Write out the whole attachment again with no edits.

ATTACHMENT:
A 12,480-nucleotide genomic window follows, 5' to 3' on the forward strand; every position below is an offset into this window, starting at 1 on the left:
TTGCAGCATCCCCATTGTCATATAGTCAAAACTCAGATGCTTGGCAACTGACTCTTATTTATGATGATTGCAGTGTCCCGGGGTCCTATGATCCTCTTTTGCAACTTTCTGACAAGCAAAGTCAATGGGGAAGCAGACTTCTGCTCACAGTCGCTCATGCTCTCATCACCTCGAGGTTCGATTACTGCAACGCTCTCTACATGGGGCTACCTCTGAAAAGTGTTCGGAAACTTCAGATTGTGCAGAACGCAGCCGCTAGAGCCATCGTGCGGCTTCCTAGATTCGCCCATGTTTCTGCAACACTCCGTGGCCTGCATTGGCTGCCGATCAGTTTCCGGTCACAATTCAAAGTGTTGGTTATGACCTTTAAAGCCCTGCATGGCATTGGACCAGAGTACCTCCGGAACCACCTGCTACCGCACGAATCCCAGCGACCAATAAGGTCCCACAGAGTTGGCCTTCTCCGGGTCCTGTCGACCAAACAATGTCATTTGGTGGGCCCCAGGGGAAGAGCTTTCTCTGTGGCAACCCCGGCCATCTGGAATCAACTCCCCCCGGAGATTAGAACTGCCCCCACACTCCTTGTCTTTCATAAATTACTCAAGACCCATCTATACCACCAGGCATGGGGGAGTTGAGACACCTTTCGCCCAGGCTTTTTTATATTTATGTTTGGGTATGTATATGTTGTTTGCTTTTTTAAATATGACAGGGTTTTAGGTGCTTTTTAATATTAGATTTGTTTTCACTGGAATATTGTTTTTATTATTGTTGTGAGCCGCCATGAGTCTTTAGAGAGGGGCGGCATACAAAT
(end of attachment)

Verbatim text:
A 12,480-nucleotide genomic window follows, 5' to 3' on the forward strand; every position below is an offset into this window, starting at 1 on the left:
TTGCAGCATCCCCATTGTCATATAGTCAAAACTCAGATGCTTGGCAACTGACTCTTATTTATGATGATTGCAGTGTCCCGGGGTCCTATGATCCTCTTTTGCAACTTTCTGACAAGCAAAGTCAATGGGGAAGCAGACTTCTGCTCACAGTCGCTCATGCTCTCATCACCTCGAGGTTCGATTACTGCAACGCTCTCTACATGGGGCTACCTCTGAAAAGTGTTCGGAAACTTCAGATTGTGCAGAACGCAGCCGCTAGAGCCATCGTGCGGCTTCCTAGATTCGCCCATGTTTCTGCAACACTCCGTGGCCTGCATTGGCTGCCGATCAGTTTCCGGTCACAATTCAAAGTGTTGGTTATGACCTTTAAAGCCCTGCATGGCATTGGACCAGAGTACCTCCGGAACCACCTGCTACCGCACGAATCCCAGCGACCAATAAGGTCCCACAGAGTTGGCCTTCTCCGGGTCCTGTCGACCAAACAATGTCATTTGGTGGGCCCCAGGGGAAGAGCTTTCTCTGTGGCAACCCCGGCCATCTGGAATCAACTCCCCCCGGAGATTAGAACTGCCCCCACACTCCTTGTCTTTCATAAATTACTCAAGACCCATCTATACCACCAGGCATGGGGGAGTTGAGACACCTTTCGCCCAGGCTTTTTTATATTTATGTTTGGGTATGTATATGTTGTTTGCTTTTTTAAATATGACAGGGTTTTAGGTGCTTTTTAATATTAGATTTGTTTTCACTGGAATATTGTTTTTATTATTGTTGTGAGCCGCCATGAGTCTTTAGAGAGGGGCGGCATACAAAT